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News: September 2010


Source:, 8.09.2010

Uzbekistan and Kazakhstan have agreed to protect and increase the population of the critically endangered saiga antelopes whose largest remaining habitat straddles the two countries.

Uzbek President Islam Karimov approved an intergovernmental agreement with neighboring Kazakhstan to help protect, sustain and increase the number of antelopes, according to the Washington-based Central Asia Newswire website, CAN.

Karimov tasked the Foreign Affairs Ministry to communicate with Kazakhstan's authorities on working out the practical details of the agreement, which was initiated in March during a summit meeting between the Uzbek leader and his Kazakh counterpart Nursultan Nazarbayev.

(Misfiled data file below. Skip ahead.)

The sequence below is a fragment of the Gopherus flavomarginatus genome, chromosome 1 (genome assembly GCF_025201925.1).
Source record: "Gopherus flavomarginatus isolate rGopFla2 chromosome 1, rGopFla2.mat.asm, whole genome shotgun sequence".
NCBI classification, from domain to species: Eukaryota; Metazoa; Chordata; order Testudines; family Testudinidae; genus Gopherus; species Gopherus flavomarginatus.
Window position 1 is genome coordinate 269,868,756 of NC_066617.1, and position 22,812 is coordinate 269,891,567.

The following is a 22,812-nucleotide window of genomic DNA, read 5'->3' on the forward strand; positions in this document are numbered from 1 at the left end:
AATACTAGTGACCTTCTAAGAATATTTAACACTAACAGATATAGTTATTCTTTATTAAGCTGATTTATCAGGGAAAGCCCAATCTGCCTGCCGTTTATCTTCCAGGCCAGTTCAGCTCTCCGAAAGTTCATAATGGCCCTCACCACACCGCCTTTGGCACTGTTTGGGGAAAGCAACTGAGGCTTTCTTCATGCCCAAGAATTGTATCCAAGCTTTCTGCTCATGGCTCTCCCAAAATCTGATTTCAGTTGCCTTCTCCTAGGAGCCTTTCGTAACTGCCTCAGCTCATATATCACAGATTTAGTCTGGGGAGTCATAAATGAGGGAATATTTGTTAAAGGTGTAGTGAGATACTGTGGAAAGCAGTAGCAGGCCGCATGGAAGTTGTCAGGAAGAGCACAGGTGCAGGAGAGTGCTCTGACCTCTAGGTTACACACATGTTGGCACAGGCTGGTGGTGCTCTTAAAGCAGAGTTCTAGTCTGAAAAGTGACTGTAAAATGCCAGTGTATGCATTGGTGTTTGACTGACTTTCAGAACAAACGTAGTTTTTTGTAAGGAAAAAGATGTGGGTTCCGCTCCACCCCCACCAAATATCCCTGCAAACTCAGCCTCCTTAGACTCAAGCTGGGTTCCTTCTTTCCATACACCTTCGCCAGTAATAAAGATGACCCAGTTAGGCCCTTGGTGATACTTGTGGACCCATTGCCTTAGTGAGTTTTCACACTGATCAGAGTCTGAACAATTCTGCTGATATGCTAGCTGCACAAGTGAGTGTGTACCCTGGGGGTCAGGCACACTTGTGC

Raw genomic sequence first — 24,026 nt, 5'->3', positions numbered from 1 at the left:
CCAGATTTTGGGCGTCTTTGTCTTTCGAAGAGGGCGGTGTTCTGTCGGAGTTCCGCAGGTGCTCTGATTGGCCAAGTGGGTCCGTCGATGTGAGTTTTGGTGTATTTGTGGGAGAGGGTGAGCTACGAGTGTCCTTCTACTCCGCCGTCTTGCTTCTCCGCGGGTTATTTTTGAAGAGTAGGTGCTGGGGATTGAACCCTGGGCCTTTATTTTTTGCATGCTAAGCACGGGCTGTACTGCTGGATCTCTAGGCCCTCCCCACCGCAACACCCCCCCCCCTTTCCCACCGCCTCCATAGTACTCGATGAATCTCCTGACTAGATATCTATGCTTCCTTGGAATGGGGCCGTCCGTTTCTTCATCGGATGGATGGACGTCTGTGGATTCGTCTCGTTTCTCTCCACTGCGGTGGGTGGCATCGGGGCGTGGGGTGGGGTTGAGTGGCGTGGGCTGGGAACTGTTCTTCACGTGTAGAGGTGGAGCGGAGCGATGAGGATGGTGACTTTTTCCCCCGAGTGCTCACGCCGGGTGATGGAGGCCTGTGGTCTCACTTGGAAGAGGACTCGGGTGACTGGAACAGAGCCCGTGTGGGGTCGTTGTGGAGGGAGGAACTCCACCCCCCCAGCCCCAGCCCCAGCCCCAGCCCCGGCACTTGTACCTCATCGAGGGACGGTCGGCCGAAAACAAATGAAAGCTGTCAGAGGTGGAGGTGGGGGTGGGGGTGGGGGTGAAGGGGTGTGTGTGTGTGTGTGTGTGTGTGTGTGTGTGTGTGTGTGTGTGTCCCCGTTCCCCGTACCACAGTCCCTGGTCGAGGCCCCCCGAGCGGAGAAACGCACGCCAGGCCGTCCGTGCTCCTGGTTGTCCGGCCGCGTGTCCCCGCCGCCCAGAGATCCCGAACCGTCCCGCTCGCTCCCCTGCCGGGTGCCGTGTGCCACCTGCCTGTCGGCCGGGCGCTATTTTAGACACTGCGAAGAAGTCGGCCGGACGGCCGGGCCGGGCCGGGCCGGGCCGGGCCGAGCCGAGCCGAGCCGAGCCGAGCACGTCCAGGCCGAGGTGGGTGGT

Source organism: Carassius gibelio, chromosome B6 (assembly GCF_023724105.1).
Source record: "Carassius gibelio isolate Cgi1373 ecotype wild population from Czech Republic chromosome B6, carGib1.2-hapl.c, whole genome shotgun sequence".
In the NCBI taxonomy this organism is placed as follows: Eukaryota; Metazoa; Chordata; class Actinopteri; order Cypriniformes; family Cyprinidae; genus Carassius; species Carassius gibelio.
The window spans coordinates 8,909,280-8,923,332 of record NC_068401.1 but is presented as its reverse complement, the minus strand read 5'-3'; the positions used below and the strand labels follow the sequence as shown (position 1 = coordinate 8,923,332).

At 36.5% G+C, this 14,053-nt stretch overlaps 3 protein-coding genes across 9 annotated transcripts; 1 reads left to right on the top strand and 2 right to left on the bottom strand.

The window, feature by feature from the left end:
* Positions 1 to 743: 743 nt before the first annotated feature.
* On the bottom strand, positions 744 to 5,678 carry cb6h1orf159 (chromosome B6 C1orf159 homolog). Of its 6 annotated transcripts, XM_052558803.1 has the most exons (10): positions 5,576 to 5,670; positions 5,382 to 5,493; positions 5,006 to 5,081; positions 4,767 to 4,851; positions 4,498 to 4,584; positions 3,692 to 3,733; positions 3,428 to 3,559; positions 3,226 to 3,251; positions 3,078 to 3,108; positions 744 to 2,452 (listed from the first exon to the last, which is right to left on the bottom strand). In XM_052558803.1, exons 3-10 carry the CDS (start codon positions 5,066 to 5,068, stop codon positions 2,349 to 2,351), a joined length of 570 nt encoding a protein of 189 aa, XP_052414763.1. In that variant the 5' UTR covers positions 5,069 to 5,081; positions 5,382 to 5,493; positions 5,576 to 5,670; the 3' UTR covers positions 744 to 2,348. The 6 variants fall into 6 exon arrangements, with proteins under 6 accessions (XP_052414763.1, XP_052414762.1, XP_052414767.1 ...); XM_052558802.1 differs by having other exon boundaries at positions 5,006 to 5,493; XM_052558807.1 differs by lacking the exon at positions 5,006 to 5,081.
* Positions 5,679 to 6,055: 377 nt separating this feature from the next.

Under the agreement, agencies from the two countries will monitor the saiga population and take whatever steps are necessary to protect and sustain the development of the rare beasts.

Only some 50,000 animals remain in the region, which also includes Russia and Mongolia. During the Ice Age the saiga roamed from Alaska and Eastern Russia to the British Isles.

Some 12,000 animals were found dead in the Ural region of Western Kazakhstan earlier this year. Investigations indicated they died from a bacterial infection that may have been brought on by stress, malnutrition or possibly poisoning. The underlying reason has not yet been identified.

The deaths were the latest blow to the saiga, whose population has declined by 95% since 1995 mainly due to uncontrolled poaching for their horns, which are sought for traditional medicinal purposes.